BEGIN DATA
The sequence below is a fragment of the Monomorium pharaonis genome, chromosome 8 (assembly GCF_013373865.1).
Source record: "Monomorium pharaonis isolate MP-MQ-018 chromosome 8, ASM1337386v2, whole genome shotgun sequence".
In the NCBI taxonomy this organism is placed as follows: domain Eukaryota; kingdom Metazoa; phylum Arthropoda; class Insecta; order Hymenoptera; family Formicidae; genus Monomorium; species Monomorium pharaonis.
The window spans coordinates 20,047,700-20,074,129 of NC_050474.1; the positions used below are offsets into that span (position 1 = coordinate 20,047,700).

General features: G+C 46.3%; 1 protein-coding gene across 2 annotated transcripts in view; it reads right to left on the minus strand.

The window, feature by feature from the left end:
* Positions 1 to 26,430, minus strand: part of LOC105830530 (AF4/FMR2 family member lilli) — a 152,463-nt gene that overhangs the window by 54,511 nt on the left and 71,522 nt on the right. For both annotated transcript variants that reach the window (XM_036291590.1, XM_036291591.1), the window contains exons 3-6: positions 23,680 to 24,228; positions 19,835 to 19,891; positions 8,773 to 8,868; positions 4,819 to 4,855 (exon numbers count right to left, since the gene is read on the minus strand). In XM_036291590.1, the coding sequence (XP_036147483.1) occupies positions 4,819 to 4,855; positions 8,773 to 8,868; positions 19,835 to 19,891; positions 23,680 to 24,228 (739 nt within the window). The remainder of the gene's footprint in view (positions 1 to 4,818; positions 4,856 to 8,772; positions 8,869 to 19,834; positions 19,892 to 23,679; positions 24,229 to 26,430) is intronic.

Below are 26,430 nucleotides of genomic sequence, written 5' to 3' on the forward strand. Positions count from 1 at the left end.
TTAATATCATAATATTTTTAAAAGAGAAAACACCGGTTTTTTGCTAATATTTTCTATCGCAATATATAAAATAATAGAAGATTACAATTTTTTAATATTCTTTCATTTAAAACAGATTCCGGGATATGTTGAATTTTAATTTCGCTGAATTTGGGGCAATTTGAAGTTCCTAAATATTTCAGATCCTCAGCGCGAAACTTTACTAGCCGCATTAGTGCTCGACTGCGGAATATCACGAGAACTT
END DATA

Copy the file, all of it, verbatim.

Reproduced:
The sequence below is a fragment of the Monomorium pharaonis genome, chromosome 8 (assembly GCF_013373865.1).
Source record: "Monomorium pharaonis isolate MP-MQ-018 chromosome 8, ASM1337386v2, whole genome shotgun sequence".
In the NCBI taxonomy this organism is placed as follows: domain Eukaryota; kingdom Metazoa; phylum Arthropoda; class Insecta; order Hymenoptera; family Formicidae; genus Monomorium; species Monomorium pharaonis.
The window spans coordinates 20,047,700-20,074,129 of NC_050474.1; the positions used below are offsets into that span (position 1 = coordinate 20,047,700).

General features: G+C 46.3%; 1 protein-coding gene across 2 annotated transcripts in view; it reads right to left on the minus strand.

The window, feature by feature from the left end:
* Positions 1 to 26,430, minus strand: part of LOC105830530 (AF4/FMR2 family member lilli) — a 152,463-nt gene that overhangs the window by 54,511 nt on the left and 71,522 nt on the right. For both annotated transcript variants that reach the window (XM_036291590.1, XM_036291591.1), the window contains exons 3-6: positions 23,680 to 24,228; positions 19,835 to 19,891; positions 8,773 to 8,868; positions 4,819 to 4,855 (exon numbers count right to left, since the gene is read on the minus strand). In XM_036291590.1, the coding sequence (XP_036147483.1) occupies positions 4,819 to 4,855; positions 8,773 to 8,868; positions 19,835 to 19,891; positions 23,680 to 24,228 (739 nt within the window). The remainder of the gene's footprint in view (positions 1 to 4,818; positions 4,856 to 8,772; positions 8,869 to 19,834; positions 19,892 to 23,679; positions 24,229 to 26,430) is intronic.

Below are 26,430 nucleotides of genomic sequence, written 5' to 3' on the forward strand. Positions count from 1 at the left end.
TTAATATCATAATATTTTTAAAAGAGAAAACACCGGTTTTTTGCTAATATTTTCTATCGCAATATATAAAATAATAGAAGATTACAATTTTTTAATATTCTTTCATTTAAAACAGATTCCGGGATATGTTGAATTTTAATTTCGCTGAATTTGGGGCAATTTGAAGTTCCTAAATATTTCAGATCCTCAGCGCGAAACTTTACTAGCCGCATTAGTGCTCGACTGCGGAATATCACGAGAACTT